When I drove out of the gas station the other day, I was in a hurry. That’s why I brushed off a shabbily dressed woman who was trying to flag me down to ask me for help with her car. I did not have time for this. I was already late. Surely someone else at the crowded gas station could help her. I drove off.
I did not get far before my better angels reminded me that the appointment I was running to could wait, and, of course, that I’m a priest (oh ya…). So I turned around and went back to the gas station. The woman did not seem to care that I had blown her off, and instead, was happy to see that I would help, which I did. And in no time we worked out a strategy for tending to her car, and I was on my way.
Once again I was reminded that doing the right thing is rarely convenient. It is often a hassle. And its reward is not always apparent. Yet we are called to do the right thing, not the convenient thing – which is what Jesus does.
In this Sunday’s Gospel we find Jesus healing someone He apparently had not planned on healing. Tired from His ministry, He was trying to sneak away to rest when a badgering gentile kept at Him until He healed her daughter. His attitude toward her was not unlike the one I had toward that woman in the gas station – ‘Just leave me alone, I have no time for this.’ But the woman persisted, and Jesus acquiesced. Doing the right thing is rarely easy.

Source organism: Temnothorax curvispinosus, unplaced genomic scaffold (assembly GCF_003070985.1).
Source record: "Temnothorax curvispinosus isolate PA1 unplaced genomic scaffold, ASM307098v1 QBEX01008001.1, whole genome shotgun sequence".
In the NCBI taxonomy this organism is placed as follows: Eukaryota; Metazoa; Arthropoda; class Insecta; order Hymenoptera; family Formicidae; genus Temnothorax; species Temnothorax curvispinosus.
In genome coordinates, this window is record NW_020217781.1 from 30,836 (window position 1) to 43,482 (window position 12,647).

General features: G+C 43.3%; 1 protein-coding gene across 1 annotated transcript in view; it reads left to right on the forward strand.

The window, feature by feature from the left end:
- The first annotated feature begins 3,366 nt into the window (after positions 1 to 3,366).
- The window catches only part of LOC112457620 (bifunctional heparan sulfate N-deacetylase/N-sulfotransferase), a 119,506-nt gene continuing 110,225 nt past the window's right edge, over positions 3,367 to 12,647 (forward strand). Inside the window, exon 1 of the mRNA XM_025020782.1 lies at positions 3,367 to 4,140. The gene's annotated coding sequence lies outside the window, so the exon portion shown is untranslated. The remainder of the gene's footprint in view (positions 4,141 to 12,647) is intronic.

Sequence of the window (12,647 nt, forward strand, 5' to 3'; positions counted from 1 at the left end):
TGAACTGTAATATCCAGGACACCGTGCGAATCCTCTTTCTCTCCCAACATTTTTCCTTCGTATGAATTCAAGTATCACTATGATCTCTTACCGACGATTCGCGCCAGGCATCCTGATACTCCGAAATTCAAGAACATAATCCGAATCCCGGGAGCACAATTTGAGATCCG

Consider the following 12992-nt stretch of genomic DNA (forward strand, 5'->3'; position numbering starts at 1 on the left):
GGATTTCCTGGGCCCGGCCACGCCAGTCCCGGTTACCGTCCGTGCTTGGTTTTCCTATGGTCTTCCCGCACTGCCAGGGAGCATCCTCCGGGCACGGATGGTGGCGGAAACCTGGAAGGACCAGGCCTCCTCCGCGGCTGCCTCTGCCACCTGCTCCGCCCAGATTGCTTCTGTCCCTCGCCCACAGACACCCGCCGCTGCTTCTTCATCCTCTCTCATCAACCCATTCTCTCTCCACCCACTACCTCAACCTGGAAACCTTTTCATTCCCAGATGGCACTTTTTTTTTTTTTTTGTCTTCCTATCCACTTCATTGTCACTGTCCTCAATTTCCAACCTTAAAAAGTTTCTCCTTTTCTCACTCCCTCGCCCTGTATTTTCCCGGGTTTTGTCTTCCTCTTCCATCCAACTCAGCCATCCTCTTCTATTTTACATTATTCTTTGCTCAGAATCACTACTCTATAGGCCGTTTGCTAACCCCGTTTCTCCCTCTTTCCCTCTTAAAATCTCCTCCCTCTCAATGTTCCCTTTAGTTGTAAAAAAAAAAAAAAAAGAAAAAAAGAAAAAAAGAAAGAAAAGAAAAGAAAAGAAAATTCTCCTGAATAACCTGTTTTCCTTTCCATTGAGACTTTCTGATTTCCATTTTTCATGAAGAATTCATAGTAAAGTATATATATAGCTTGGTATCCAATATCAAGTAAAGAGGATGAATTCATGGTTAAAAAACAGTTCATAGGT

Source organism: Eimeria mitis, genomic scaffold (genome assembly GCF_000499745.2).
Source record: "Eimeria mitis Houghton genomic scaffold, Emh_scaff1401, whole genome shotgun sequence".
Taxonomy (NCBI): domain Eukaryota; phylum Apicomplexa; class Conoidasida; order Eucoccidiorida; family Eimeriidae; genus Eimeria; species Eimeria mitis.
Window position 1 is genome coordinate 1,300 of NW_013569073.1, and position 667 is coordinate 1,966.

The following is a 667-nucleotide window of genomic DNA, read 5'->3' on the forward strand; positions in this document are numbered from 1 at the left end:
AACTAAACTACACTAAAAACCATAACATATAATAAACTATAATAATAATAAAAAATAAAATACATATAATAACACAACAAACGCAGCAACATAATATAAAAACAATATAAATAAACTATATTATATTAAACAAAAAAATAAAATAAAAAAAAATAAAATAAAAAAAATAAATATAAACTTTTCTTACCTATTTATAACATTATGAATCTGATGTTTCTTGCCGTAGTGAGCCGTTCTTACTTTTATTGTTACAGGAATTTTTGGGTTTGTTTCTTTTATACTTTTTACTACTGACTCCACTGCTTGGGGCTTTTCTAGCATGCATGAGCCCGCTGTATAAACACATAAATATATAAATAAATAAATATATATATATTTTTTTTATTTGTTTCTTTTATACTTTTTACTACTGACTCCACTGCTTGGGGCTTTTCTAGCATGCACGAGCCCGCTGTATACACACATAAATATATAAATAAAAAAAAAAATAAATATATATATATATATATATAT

So we ask ourselves about the interruptions, inconveniences, hassles, and headaches that arise in the course of our ‘ministries’ – the email for help from that serially ungrateful person or the bound-to-last-too-long phone call from the whiner who needs a hand. Do we need to step back and consider God’s hand in this? Are we recognizing that these are opportunities to serve Christ? How might we better move through our hassle-filled days, knowing that God is often in the midst of our inconveniences?
The Good of Affluence – John Schneider
The Last Stand – Nathaniel PhilBrick
Evolution o the Word – Marcus Borg